Prescrypt Brings Medical Prescriptions to the Blockchain


Prescrypt Brings Medical Prescriptions to the Blockchain

The Director of the Dutch-based REshape Center for Innovation Lucien Engelen recently announced a blockchain-based prototype with SNS Bank N.V. and Deloitte. This proof-of-concept, called Prescrypt, is an initiative that makes it easier for people with chronic illnesses to acquire prescriptions that are securely ensured and immutable on a distributed ledger.

Also read: Bitcoin 2016 : ‘There Has Been an Awakening…’

Immutable Prescriptions Held on the Blockchain

The project allows individuals to record and distribute digital property using iDIN technology. IDIN is an online authentication service that connects the blockchain enabling a person a new way to acquire prescribed medications.

The proof-of-concept developed by Engelen offers those who suffer from chronic illnesses up-to-date digital prescriptions and overviews of the drugs. With expert help from Deloitte’s blockchain division, Prescrypt aims to put the individual users in charge of their medications and information as opposed to sharing it with multiple third parties. Engelen details in his post:

“The underlying blockchain makes it possible for these consumers to decide for themselves which healthcare provider to share their information with and which supplier to send their prescription to. By putting the consumer in control of his information, instead of several other parties, there’s always one complete set of information; a massive change compared to the multitude of siloed, often incomplete data sources consumers and healthcare providers face today. This product brings information ownership back to the healthcare consumer.”

Prescrypt prescriptions

Healthcare-related blockchain implementations like Prescrypt cover a wide range of consumer information. Researchers are using Gem, as well as a few other healthcare-focused digital ledgers with clinical trials as well. recently reported on two clinicians John Holden, a General Practitioner, and Greg Irving of the University of Cambridge who devised a concept to make clinical trial documents immutable using the Bitcoin blockchain.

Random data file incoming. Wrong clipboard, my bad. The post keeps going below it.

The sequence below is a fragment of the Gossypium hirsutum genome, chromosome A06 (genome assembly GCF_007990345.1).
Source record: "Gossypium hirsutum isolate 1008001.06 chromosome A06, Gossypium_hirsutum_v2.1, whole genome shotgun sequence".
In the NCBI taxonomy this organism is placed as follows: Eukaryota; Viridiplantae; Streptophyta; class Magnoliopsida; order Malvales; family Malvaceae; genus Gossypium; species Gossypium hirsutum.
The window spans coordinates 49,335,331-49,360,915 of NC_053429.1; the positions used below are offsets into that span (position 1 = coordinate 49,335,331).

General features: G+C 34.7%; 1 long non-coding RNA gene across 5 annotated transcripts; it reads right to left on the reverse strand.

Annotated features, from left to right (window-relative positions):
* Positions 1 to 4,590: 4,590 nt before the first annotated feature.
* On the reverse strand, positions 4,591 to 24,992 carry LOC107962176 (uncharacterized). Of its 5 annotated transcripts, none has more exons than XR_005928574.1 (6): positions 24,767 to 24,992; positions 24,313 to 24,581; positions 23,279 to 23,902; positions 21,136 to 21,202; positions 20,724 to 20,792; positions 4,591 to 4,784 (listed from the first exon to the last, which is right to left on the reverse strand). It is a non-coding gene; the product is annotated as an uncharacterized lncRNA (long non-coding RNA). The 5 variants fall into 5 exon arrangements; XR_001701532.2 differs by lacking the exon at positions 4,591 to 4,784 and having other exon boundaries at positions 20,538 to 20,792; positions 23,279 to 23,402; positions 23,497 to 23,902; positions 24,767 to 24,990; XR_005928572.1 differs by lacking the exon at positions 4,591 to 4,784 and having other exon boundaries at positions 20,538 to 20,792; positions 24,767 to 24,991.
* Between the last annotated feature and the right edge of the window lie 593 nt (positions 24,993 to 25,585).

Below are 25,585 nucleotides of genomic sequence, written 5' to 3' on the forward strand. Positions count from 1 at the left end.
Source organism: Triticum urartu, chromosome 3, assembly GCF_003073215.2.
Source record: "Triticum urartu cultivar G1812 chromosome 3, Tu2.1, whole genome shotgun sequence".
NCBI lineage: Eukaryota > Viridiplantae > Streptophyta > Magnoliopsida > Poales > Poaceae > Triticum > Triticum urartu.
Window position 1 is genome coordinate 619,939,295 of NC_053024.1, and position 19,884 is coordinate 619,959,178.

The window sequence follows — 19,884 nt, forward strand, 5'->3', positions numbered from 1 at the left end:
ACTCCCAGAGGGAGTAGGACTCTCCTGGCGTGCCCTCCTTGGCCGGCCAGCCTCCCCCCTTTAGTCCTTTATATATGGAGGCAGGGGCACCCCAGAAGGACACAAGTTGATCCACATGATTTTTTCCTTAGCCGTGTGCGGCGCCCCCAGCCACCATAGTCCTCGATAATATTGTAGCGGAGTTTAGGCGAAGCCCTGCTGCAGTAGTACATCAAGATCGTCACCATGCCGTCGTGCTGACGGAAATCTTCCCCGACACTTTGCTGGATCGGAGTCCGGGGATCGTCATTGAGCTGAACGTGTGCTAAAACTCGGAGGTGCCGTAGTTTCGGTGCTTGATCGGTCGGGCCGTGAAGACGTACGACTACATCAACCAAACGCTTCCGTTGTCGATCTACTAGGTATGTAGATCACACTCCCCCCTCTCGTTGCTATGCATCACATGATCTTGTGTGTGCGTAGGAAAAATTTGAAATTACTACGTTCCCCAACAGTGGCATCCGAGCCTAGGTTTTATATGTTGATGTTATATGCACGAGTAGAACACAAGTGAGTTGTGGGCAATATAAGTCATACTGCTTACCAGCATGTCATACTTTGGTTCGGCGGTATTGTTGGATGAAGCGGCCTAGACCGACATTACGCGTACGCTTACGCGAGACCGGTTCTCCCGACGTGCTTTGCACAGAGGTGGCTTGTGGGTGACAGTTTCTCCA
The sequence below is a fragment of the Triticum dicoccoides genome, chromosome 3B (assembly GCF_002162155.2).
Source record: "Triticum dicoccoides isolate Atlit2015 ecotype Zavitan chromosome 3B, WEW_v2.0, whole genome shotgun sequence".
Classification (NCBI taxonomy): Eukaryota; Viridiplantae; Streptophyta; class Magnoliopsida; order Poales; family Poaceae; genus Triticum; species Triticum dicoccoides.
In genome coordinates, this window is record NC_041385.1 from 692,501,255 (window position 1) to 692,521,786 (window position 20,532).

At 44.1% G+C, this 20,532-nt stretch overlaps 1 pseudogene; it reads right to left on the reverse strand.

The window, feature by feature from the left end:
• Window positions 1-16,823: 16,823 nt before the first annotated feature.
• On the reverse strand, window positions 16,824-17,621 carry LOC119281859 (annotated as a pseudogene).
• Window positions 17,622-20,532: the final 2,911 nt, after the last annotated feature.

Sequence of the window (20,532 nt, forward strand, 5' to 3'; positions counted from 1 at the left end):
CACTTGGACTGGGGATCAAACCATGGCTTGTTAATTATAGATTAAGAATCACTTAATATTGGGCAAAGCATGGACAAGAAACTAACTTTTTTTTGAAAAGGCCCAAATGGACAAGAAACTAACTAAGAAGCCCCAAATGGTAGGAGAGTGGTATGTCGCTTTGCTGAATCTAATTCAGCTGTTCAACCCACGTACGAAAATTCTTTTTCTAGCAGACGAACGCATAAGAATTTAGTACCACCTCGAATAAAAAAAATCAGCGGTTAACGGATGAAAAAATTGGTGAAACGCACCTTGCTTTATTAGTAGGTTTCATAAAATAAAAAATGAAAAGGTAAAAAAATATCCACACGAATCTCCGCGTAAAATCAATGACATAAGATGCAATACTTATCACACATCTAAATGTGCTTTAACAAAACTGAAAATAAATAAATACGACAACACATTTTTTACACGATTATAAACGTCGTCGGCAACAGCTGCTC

Engelen’s team at REshape Center for Innovation is only concentrating on prescriptions at the moment, with this initial project a long way from completion. Engelen explains:

“PreScrypt is of course in no way a complete product. We’ve built this product in just a couple of days to demonstrate the power of Blockchain technology; to show to everyone that it is technically possible to use Blockchain for healthcare scenarios. In our view this use case is just the first step towards a comprehensive digital health environment consisting of an abundance of far richer applications. Think of ways to streamline the economic activities in healthcare from consumer to insurer to provider, Internet of Things applications that can communicate over the Blockchain, a complete PHR instead of one just focusing on medication etc. We envision that many different providers can build their own applications onto the same infrastructure, each being able to securely communicate with the healthcare consumer’s data and each other. We at REshape will continue to look into this amazing technology and you’ll be hearing more from us soon.”

Blockchain technology mixed together with healthcare seems to be a match made in heaven. With all the transgressions and manipulation in the healthcare industry, such as the recently-uncovered fraud with the Theranos company, projects like Lucien Engelen’s Prescrypt may be the most secure method of data collection.

What do you think about Lucien Engelen’s proof-of-concept? Let us know in the comments below!

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Gem, John Holden

Images courtesy of REshape, Linkedin and Shutterstock.

Jamie Redman

Jamie Redman is the News Lead at News and a financial tech journalist living in Florida. Redman has been an active member of the cryptocurrency community since 2011. He has a passion for Bitcoin, open-source code, and decentralized applications. Since September 2015, Redman has written more than 6,000 articles for News about the disruptive protocols emerging today.

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